Conflict- Sensitive Development Initiatives:
Collier (2007, p. 33) argues that the economic growth is the best way for fragile societies to avoid the conflict trap. UNDP (2003, P.31) notices that the identification of the conflicts’ negative effects on development, the international community did not develop tools to address the civic conflicts factors similar to the tools that addressed the wars between countries. According to UNDP (2003, p. 43) efforts for extreme poverty reduction should be integrated with peace-building and conflict prevention strategies. Based on that, UNDP has developed in 2003 the “Conflict Related Development Analysis (CDA)” tool that is comprised of three steps including the analysis of conflict roots, the current response’s to conflict and the identification of possible points for strategic interventions in the future. CDA framework aims at addressing not only the security and political factors of conflict, but also the underlying economic and social factors (UNDP, 2003, p.7). Similarly, USAID (2012, p.9) considers that the conflict drivers should be considered an integral part of designing development initiatives in conflict areas. Therefore, USAID (2012, p.31) applies “Conflict Analysis Framework, CAF” that is sensitive to conflict situations and works on two key stages: identifying the political economic, social and security factors of the conflict, and then developing intervention programs that are sensitive and responsive to that conflict. The world Bank (2011, p.270) concludes from its review international assistance provided to many countries that working under insecure conditions requires coordinated and integrated work on “development, security, political and humanitarian” issues together.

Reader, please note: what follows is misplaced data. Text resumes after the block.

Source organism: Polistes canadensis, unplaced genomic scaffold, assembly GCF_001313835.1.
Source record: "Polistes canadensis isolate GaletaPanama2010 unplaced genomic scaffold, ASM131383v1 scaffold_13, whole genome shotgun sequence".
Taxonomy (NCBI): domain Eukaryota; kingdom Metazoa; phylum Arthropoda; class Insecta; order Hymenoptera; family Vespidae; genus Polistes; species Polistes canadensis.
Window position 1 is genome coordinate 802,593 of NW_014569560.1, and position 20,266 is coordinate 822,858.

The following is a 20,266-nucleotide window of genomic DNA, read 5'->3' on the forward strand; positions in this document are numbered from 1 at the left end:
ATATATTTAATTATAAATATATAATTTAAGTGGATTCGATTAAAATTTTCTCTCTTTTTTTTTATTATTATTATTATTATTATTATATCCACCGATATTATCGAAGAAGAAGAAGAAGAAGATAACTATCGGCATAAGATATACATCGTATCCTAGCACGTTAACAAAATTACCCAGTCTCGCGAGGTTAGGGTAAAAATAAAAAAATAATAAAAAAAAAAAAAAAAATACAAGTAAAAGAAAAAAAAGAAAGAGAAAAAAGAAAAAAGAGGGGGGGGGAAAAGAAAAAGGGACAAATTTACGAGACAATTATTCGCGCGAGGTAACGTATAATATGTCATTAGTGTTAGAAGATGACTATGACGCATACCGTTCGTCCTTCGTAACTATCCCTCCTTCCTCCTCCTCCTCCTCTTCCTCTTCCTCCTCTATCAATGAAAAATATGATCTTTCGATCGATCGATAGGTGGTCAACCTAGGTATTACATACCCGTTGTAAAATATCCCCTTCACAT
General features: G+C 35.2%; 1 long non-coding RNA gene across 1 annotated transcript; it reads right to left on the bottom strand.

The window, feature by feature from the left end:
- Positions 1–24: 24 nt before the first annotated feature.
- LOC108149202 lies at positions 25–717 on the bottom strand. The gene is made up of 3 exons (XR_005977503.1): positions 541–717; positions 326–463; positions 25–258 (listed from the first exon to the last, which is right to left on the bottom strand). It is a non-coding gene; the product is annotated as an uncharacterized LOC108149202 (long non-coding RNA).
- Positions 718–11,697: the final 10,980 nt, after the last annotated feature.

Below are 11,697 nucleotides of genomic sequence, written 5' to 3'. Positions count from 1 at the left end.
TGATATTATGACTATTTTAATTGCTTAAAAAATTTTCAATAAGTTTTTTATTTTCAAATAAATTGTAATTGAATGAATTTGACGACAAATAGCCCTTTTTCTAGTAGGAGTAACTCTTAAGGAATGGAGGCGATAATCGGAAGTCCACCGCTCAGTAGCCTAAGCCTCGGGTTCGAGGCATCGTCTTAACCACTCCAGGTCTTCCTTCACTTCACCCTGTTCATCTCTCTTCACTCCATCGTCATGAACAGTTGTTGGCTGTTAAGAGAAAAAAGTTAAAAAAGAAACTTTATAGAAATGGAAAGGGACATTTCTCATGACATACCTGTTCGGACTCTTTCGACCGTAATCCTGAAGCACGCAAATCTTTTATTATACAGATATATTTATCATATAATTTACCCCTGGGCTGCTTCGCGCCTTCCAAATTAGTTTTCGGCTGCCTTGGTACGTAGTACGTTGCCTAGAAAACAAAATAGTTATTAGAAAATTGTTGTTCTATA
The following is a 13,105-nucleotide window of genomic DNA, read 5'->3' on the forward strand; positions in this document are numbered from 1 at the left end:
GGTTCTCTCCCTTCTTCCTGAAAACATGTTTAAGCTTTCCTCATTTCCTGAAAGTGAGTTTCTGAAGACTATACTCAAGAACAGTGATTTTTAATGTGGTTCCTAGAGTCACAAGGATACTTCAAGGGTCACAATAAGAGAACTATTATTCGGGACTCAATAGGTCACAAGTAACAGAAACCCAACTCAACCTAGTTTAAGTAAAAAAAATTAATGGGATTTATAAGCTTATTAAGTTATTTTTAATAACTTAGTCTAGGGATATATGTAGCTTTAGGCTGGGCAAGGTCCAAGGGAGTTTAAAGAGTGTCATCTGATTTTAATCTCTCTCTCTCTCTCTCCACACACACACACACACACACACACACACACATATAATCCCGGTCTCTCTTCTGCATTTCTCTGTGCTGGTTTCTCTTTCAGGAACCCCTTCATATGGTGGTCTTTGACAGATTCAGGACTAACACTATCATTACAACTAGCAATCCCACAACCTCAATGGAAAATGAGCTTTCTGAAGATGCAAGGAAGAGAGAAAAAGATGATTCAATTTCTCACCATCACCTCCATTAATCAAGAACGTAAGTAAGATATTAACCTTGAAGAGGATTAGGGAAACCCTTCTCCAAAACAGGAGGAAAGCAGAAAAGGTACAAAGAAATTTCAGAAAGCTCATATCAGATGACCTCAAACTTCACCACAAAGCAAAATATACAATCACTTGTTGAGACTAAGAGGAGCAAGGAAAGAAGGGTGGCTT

Do No Harm Principle
Anderson (1999) argues that, in all conflict situations, there are “connectors/ capacities for peace” that link people with each other against “dis-connectors/ capacities for war” that divide people and mobilize conflict. Though it cannot cause or end the conflict itself, international aid is a good sign of solidarity with people affected by the conflict (Anderson (1999, p.67). However, that aid, when interacting with conflict situations, may play a positive role in reducing the conflict or negative and harmful role in mobilizing the conflict regardless to the initial intentions of the aid providers (Anderson, 1999, p.67). It can also contribute to changing the direction of the conflict toward solution or worsening (Goodhand, 2006,p.13). In conflict situations, aid workers focus on dealing with the visible and dominant features of the conflict and therefore they fail to notice or benefit from the peaceful capacities existed in the context (Anderson, 1999). Anderson (1999, p. 67) reviewed case studies from different countries that witnessed violent conflicts and developed the “Do No Harm” principle within her “Framework for Analyzing Aid’s Impact on Conflict”. The framework is comprised of 3 stages...